back to article Need to track IT kit? Business continuity? Legal? ServiceNow has a package of satellite apps for you... now

ServiceNow, the workflow company home to humble-bragging CEO Bill McDermott, on Wednesday launched a package of tools to help organizations scratch an itch incumbent management software suites may not be able to reach. For example, in IT asset management, ServiceNow promises its latest software can track the financial, …

  1. Mike 137 Silver badge

    With one proviso

    "ServiceNow promises its latest software can track the financial, contractual, and inventory records of company hardware to improve purchase and disposal decisions."

    Great idea, provided that the kit is entered into the tracking system in the first place. Over a couple of decades, I don't think I've ever seen a complete asset inventory in any organisation. Equifax is a good example.

    From the U.S. House of Representatives Committee on Oversight and Government Reform report on the 2017 Equifax data breach:

    "[Chief Security Officer Susan] Mauldin testified:

    Q. Did Equifax have an inventory of this type of software? Would it have been part of Equifax’s software inventory?

    A. [I] think that there were various inventory lists around, and I know that in Security, we had our own list . . . . we had a list that we worked on. I’m not sure what IT had.

    Q. Did you have different lists?

    A. I think that there were multiple lists around that people worked from"

    No tracking system can take control under such conditions.

    1. Anonymous Coward
      Anonymous Coward

      Re: With one proviso

      This is all true as far as it goes; it's not helped by the service-now software being clunky junk.

      It's also not helped by many inventory/elevation softwares being designed-for (if not spec'd by) big wheel executive types, instead of the operators who will actually be using them regularly.

      Sometimes the fatal flaw is trying to make the inventory/elevation system do too much; e.g. it might be a fine inventory tool and helpful in rackspace planning, but some bright lad decided to also bolt on a remote access/control module for the kit in the inventory database ... which no one asked for or wanted because perfectly good tools already existed for that. But now there are more fields to manage in the inventory database, and some group which didn't know any better were told to start using it, and now you either have to maintain data in different places, or know which tool to use depending on which set of gear you're after, and so on.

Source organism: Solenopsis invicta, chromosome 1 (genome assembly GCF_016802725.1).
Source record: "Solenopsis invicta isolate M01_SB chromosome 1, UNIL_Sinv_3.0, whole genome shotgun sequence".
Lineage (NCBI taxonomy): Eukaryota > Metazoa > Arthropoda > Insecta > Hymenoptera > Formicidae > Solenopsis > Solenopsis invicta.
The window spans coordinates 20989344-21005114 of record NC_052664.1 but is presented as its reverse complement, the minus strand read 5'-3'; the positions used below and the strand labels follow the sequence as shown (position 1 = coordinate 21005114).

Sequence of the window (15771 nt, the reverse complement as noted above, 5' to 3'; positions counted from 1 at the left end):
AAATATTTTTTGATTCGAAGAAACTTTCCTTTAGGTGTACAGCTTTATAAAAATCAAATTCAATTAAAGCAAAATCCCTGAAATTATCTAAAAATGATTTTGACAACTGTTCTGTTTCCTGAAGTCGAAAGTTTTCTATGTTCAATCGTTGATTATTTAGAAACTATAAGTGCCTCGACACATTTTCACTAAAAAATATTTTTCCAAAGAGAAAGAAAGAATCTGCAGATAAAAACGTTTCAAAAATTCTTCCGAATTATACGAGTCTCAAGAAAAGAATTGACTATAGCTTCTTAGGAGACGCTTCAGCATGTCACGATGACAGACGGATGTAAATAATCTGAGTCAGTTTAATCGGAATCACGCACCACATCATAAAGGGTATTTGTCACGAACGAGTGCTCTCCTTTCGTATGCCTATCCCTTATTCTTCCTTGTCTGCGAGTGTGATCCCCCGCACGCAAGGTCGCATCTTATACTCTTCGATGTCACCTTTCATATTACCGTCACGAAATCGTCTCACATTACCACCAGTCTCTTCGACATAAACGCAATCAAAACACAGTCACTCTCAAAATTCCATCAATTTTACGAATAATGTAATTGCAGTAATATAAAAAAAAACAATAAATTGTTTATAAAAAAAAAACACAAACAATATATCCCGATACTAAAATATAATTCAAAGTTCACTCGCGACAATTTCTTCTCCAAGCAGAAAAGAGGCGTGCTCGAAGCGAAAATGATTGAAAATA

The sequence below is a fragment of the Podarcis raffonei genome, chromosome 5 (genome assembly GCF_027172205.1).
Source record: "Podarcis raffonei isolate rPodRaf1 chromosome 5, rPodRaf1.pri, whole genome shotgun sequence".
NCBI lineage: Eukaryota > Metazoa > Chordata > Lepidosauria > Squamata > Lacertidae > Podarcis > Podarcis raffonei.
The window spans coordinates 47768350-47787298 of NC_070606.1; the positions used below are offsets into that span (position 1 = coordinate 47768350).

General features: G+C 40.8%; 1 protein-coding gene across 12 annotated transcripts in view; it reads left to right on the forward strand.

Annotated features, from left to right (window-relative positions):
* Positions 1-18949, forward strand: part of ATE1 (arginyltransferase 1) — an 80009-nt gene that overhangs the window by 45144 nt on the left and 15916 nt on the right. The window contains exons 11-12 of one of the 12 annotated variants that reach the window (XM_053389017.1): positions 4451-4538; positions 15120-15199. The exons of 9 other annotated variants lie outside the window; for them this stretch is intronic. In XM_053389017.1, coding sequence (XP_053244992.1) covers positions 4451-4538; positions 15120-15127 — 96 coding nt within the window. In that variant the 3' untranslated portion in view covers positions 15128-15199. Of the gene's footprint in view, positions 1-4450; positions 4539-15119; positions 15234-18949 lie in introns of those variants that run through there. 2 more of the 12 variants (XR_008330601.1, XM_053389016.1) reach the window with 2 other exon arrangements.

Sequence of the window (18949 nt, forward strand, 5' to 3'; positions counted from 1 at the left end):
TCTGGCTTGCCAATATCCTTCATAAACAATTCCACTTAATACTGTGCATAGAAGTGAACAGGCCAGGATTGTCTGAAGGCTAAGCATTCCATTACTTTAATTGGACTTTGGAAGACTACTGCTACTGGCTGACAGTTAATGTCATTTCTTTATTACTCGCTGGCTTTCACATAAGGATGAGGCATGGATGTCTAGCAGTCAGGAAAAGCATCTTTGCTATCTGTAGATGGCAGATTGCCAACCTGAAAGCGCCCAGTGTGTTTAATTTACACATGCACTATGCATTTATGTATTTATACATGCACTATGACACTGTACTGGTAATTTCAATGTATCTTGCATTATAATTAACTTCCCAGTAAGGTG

Basically creeping features. And not well implemented (slow, unreliable) on top of that.

      Who knows, maybe service now's version of that kind of thing is wonderful.

      1. GinBear

        Re: With one proviso

        Clunky junk?


        Sounds like comments from;

        a. A competitor or,

        b. A customer with a bad implementation

        I’ve worked with the product for many years and just don’t see it as either of the things you’ve said

  2. Pascal Monett Silver badge

    The no-code approach

    I cannot imagine building a database of any complexity without coding. If you have a no-code design environment, then you will have to have modules and you will be constrained by what the modules allow. The modules will only allow for what has been coded in them by actual developers and the no-code approach means you can't modify them in any way.

    So the only "applications" you can make are the ones that correspond to the modules' abilities. If what you need lies outside that scope, you can't build it.

    There may well be some types of application that benefit from this approach, but I can't see people building everything they need simply with a drag-and-drop environment.

    1. ecofeco Silver badge

      Re: The no-code approach

      Ever heard of Filemaker? Template or drop down/drag-n-drop or code or any combination.

      Quick start with full customization as the business grows that can be done in-house.

    2. Doctor Syntax Silver badge

      Re: The no-code approach

      There's always another one of these coming along. I suppose it's vendors always imagine it will be the last one even if they don't realise it's not the first.

  3. Doctor Syntax Silver badge

    I'm sure all the things they list were well covered years ago, a long time before I retired. What's new? On an app?

    Checks article again.

    Ah, I see. With added AI. How did we manage in the old days without AI?

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